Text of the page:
A dear friend once asked me: "Could God trust you with suffering?" I didn't know how to answer him then. The question always stuck with me. I hope this short message will help you answer that question. One of the greatest ways I’ve learned to identify a false preacher is not one often instantly apparent. What I mean is that it will most often take some distance of measure to identify it in someone’s teaching. One way to spot a false teacher is if their doctrine always seeks to make this life sound so great that the next one can simply wait. Their “Christianity” is one allergic to suffering. It has virtually no place in the pagan theology of men like Joel Osteen, Benny Hinn, Rodney Howard-Browne or Christian Harfouche. In this life, Jesus said, you will have trouble, John 16:33. Now, don’t get me wrong, the Christian life is surely one that should most often be filled with joy, pleasures and hope. It is filled with these things for most of us, but these things are never undiluted for the believer because of the suffering in our lives. For the believer, while there is great safety in the boat, we are always reminded that there are many not in the boat. Sometimes those outside the boat even go out of their way to remind us that they hate that we're in the boat, and that they hate the boat we're in. We’re reminded that there are a great many drowning in the icy waters all around us. We are reminded of hell by them. How can we be unremittingly happy in such a place? We can’t. We know that God’s wrath abides on evil people and so our joys in this life are always seasoned with the sadness of this life. This type of blessed mourning is usually completely unattended by the false preacher in my day. It is also true that trials await the believer. In those trials we are reminded that we are not yet home.

            If you do not live the Christian life you will not face these trials. If you do not desire to live a godly life it’s because you live a satanic one. You will not suffer wrongly for the sake of truth if you’re not of it. If you do live and love the truth: “Indeed, all who desire to live godly in Christ Jesus will be persecuted,” 2 Timothy 3:12. Persecution is a trial we’re facing more and more as a minority populace in America. We should welcome it. It will strengthen the church. In fact, as it comes we will receive from above evermore sweet and refreshing graces from God’s word. It is for the course-altering winds of persecution that the sails of faith are most needed. There is a purpose in them, dear Christian! There is a purpose in trials. Do not let the false man made gospel fool you. We are not working solely for this life; we are working mainly for the next. Christians are working for an eternal reward, and living, most truly, for the next life. Trials remind us of this. No matter how sweet God makes our time here, we're reminded that what’s to come is all the more sweet. God is working in trials to produce, in a sense, another person for another world. In the next life, that which we have done, become and produced for Christ will be our glory, Romans 2:6-10. It will be our great joy to have come to know the Lord in any way. Trials are a big part of that. “…now for a little while, if necessary, you have been distressed by various trials, so that the proof of your faith, being more precious than gold which is perishable, even though tested by fire, may be found to result in praise and glory and honor at the revelation of Jesus Christ,” 1 Peter 1:6-7. Trials are to test and prove us. We’re supposed to come through them and look back and see an undaunted faith that’s been strengthened by them. They’re tests we’re wise to pray to pass long before they even come. They prove us (mostly for us) before God. Please note: this isn’t just a consequence of them; it’s the very purpose of them! Every one of them has value. Trials are a part of life, as Peter intimates above, “if necessary.” God determines their necessity. The question for us becomes: do we suffer well? Do we learn from trials what they’re intended to teach us?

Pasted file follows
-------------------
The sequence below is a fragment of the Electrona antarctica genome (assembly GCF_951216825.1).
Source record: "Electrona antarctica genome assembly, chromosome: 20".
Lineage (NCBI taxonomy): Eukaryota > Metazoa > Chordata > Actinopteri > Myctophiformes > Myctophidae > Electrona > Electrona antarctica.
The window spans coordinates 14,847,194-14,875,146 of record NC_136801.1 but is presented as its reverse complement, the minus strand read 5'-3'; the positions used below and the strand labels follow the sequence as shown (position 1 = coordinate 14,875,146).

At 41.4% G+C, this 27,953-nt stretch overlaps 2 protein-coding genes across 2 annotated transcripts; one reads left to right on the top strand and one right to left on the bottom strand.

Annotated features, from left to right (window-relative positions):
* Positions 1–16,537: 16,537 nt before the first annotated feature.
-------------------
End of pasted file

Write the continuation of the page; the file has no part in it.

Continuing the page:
What are you suffering today, Christian? Are you suffering persecution at work? Are you suffering persecution because of your faith? God has fashioned it. If you knew the reward of it you’d rejoice. Are you sad over the lostness of a spouse, or a loved one? I’m sorry for you. In His hands, however, it is a tool. Romans 8:28 is a non-restricted guarantee for the believer. Knowing this doesn’t make it easy, but knowing this makes it eternally rewarding. Remember: “…every branch that bears fruit, He prunes it so that it may bear more fruit,” John 15:2b. Suffering is a part of life, but not of eternal life. Let us thank God that all we’ve often got to suffer in America, as of now, are the slings and arrows of those who don’t like us. Don’t return evil for evil, Romans 12:17. This suffering must accompany us in such an evil time if were truly lights in this darkness. A true gospel will always remind us of the call to such suffering, and also assure us of a time to come that will be devoid of it.    

            Really, overall here, I only wish to remind you of the following: “…shall we not much rather be subject to the Father of spirits, and live? For they disciplined us for a short time as seemed best to them, but He disciplines us for our good, so that we may share His holiness. All discipline for the moment seems not to be joyful, but sorrowful; yet to those who have been trained by it, afterwards it yields the peaceful fruit of righteousness,” Hebrews 12:9b-11. Remember: those who bear this fruit are pruned only to produce more of it. This fruit is good. It is peaceable and to be more desired than gold. Wanting it is actually a fruit of it. Suffer well. Seek God in it! Christian, God is sovereign!

Can He trust you with suffering?

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